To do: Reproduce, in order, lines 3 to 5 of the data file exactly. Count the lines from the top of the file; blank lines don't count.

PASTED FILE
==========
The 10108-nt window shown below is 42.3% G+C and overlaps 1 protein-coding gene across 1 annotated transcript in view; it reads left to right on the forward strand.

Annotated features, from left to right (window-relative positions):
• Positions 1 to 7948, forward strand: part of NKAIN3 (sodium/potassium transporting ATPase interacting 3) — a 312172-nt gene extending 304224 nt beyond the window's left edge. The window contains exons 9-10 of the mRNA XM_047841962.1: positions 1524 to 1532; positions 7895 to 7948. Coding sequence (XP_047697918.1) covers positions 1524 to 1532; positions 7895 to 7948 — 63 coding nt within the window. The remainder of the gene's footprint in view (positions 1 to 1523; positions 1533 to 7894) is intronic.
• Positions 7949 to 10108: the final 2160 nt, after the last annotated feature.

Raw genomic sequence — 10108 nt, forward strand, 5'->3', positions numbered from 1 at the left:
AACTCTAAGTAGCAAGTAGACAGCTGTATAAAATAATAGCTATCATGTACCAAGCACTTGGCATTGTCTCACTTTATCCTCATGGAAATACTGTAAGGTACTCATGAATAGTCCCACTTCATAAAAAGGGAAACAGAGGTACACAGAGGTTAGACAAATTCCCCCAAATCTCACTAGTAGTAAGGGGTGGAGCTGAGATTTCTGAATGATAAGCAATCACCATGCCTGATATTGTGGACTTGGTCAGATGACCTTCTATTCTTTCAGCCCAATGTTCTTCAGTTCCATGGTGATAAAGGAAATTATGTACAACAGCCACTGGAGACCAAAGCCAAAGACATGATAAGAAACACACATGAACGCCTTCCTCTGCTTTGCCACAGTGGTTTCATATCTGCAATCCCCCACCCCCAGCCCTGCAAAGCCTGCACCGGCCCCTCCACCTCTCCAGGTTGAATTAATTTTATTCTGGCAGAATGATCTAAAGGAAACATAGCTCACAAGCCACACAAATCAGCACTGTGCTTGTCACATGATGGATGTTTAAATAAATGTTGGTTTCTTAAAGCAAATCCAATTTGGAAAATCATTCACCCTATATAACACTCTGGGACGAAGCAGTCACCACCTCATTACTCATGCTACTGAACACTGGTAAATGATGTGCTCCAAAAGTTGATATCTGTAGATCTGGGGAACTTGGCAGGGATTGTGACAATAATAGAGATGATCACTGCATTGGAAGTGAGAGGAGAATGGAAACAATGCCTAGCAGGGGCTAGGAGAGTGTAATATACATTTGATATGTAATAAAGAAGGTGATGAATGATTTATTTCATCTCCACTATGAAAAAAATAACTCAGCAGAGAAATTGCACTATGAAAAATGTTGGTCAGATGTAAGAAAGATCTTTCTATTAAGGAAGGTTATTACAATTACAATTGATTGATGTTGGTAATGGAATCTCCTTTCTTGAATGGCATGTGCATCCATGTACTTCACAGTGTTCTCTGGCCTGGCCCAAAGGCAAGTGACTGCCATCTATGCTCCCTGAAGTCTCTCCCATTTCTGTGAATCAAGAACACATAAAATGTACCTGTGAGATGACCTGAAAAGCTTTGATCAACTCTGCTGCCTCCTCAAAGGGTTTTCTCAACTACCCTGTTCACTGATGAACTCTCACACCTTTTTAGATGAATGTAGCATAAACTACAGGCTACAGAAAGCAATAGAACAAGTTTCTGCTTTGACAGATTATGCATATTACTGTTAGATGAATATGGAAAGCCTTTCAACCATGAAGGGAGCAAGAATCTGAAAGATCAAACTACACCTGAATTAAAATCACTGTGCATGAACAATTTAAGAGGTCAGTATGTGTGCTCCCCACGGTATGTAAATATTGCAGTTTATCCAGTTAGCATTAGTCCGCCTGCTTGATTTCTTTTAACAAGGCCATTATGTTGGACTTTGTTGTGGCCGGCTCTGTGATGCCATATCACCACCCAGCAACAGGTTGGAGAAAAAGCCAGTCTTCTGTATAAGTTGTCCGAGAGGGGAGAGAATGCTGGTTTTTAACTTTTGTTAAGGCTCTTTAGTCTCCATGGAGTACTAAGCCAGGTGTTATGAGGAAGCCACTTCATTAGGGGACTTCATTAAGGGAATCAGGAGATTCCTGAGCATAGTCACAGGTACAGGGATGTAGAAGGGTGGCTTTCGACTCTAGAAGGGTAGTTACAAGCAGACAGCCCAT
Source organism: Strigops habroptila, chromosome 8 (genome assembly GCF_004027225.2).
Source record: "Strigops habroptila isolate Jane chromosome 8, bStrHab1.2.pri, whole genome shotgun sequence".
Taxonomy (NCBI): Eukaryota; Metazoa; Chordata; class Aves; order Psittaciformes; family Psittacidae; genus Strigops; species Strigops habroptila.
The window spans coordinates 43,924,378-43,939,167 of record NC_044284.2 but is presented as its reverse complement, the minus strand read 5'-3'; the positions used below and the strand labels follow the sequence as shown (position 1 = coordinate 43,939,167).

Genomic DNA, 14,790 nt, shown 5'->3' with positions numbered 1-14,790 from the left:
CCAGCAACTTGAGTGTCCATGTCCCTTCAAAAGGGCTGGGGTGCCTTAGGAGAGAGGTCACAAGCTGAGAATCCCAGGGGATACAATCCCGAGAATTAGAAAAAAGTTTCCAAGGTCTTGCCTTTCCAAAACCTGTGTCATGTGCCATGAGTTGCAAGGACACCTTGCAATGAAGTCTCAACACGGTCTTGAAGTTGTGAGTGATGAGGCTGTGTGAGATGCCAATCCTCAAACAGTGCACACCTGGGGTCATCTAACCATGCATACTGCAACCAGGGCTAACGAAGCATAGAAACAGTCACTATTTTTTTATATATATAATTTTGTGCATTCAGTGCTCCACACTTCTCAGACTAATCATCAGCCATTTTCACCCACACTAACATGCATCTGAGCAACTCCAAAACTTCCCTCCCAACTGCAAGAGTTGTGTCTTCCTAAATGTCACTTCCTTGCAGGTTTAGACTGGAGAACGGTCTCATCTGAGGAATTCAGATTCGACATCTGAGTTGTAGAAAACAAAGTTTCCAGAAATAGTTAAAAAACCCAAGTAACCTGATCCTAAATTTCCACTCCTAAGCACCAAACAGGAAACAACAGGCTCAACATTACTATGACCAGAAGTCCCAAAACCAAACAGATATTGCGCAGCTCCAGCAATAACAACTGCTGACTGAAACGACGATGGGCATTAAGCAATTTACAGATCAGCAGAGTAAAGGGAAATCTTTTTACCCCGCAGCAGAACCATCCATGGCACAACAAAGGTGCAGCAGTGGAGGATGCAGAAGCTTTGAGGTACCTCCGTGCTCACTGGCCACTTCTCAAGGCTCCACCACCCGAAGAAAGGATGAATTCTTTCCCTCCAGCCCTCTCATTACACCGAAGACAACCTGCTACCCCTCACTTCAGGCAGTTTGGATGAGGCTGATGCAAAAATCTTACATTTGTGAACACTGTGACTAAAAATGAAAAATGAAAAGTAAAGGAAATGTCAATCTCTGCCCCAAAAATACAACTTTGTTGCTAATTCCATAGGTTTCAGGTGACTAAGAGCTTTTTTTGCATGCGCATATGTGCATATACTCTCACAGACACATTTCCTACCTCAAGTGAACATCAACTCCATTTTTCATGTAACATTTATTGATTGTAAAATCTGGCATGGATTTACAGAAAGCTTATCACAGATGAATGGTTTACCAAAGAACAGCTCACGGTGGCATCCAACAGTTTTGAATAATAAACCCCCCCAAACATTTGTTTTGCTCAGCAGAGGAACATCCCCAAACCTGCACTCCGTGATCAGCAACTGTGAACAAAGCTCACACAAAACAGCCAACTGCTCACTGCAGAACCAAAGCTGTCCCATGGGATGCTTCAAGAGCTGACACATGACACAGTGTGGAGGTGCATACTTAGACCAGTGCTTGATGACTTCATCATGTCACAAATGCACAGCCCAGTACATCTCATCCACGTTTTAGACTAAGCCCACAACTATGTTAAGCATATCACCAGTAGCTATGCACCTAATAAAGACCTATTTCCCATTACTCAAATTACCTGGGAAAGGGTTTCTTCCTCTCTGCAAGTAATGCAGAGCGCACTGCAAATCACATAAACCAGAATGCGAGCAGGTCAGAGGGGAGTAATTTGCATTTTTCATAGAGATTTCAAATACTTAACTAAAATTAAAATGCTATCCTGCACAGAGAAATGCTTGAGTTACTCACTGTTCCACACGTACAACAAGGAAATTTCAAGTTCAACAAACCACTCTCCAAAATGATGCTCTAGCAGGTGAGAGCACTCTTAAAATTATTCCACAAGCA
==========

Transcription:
• Positions 1 to 7948, forward strand: part of NKAIN3 (sodium/potassium transporting ATPase interacting 3) — a 312172-nt gene extending 304224 nt beyond the window's left edge. The window contains exons 9-10 of the mRNA XM_047841962.1: positions 1524 to 1532; positions 7895 to 7948. Coding sequence (XP_047697918.1) covers positions 1524 to 1532; positions 7895 to 7948 — 63 coding nt within the window. The remainder of the gene's footprint in view (positions 1 to 1523; positions 1533 to 7894) is intronic.
• Positions 7949 to 10108: the final 2160 nt, after the last annotated feature.

Raw genomic sequence — 10108 nt, forward strand, 5'->3', positions numbered from 1 at the left: